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Interview: IGDA Names Joshua Caulfield New Executive Director
Interview: IGDA Names Joshua Caulfield New Executive Director Exclusive
July 2, 2009 | By Chris Remo

July 2, 2009 | By Chris Remo
More: Console/PC, Exclusive

After several months of searching following the resignation of longtime IGDA director Jason Della Rocca, the International Game Developers Association has named Joshua Caulfield the new executive director of the organization.

Unlike Della Rocca, Caulfield does not come from within the computer or video game industry -- but he is a gamer, he told Gamasutra in an interview in advance of today's announcement.

Rather, his experience is with professional associations in other fields. Most recently, he served as the executive VP of the American Machine Tool Distributors Association.

In recent months, the IGDA has been the subject of much debate, particularly with respect to various actions surrounding members of its board of directors, and questions as to the association's specific purpose.

Caulfield hopes to bring his professional association experience to bear on those issues, telling Gamasutra he will be learning as much as possible about the industry and its members in the coming months, and adding, "We're going to work on being much more open to the membership and the industry at large."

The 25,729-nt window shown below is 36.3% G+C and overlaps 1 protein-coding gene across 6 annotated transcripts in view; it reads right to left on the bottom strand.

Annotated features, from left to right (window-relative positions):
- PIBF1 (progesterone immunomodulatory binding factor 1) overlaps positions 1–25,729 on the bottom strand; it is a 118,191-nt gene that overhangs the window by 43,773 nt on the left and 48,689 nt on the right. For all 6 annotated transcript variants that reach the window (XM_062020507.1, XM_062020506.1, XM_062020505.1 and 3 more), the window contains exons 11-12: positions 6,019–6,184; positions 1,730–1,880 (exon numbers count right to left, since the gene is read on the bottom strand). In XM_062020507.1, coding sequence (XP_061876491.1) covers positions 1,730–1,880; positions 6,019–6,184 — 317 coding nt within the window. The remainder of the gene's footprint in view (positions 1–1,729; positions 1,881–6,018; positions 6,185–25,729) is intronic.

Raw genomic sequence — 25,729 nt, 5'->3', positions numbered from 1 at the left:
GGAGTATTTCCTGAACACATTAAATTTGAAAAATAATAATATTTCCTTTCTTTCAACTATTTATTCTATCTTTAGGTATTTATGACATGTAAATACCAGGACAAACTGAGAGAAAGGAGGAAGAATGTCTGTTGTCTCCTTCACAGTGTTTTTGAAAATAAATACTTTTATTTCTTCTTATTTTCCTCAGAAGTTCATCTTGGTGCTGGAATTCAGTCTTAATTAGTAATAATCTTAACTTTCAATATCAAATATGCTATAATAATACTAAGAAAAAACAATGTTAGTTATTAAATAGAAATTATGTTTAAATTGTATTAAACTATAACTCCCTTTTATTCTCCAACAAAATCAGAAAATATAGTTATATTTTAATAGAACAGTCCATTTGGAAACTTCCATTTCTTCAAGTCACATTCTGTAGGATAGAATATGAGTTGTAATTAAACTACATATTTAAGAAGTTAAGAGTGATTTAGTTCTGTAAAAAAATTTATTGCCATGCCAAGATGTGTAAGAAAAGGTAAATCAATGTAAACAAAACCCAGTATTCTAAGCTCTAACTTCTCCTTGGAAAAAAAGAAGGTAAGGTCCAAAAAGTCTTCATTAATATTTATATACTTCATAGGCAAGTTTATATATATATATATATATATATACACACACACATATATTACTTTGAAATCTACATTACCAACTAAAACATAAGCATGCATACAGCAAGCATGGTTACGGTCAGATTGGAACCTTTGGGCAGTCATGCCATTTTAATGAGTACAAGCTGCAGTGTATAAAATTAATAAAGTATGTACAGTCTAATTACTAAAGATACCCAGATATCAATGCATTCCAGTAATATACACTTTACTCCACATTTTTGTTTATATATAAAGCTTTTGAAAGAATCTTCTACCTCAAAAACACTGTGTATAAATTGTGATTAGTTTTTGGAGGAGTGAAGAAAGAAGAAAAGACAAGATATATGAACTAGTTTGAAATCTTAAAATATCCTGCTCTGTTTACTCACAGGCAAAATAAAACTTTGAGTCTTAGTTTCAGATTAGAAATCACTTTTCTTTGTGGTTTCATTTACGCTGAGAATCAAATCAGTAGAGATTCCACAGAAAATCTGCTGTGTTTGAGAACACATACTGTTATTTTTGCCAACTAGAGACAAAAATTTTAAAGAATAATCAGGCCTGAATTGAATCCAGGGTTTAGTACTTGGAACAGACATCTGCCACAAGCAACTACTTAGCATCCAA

But, unlike his predecessor Della Rocca, Caulfield does not plan on being a public face of the industry -- that role will fall to the board.

In a comprehensive interview about his role and the role of the IGDA, Caulfield addressed the organization's mission, its structure, the changing role of the executive director and the board, the IGDA's image in the industry, and his own personal gaming habits.

What's your role as the new executive director, and how does it differ from the prior incarnation of that role?

Joshua Caulfield: Well, one of the things that was important to the board during the discussions that we had during the interview process was the lack of industry knowledge [on my part]. In talking with them and doing my own research before even applying, what was clear is that the IGDA had changed dramatically over the last several years.

Jason had built a great organization, but the organization had changed, like many do. They've got some great people sitting in the chairs at the board, and those people are going to start taking on more of the role of the outward-facing industry voice, which frankly is quite appropriate in such an organization.

I am going to have a more inward, organizational focus, to make sure the ship is running.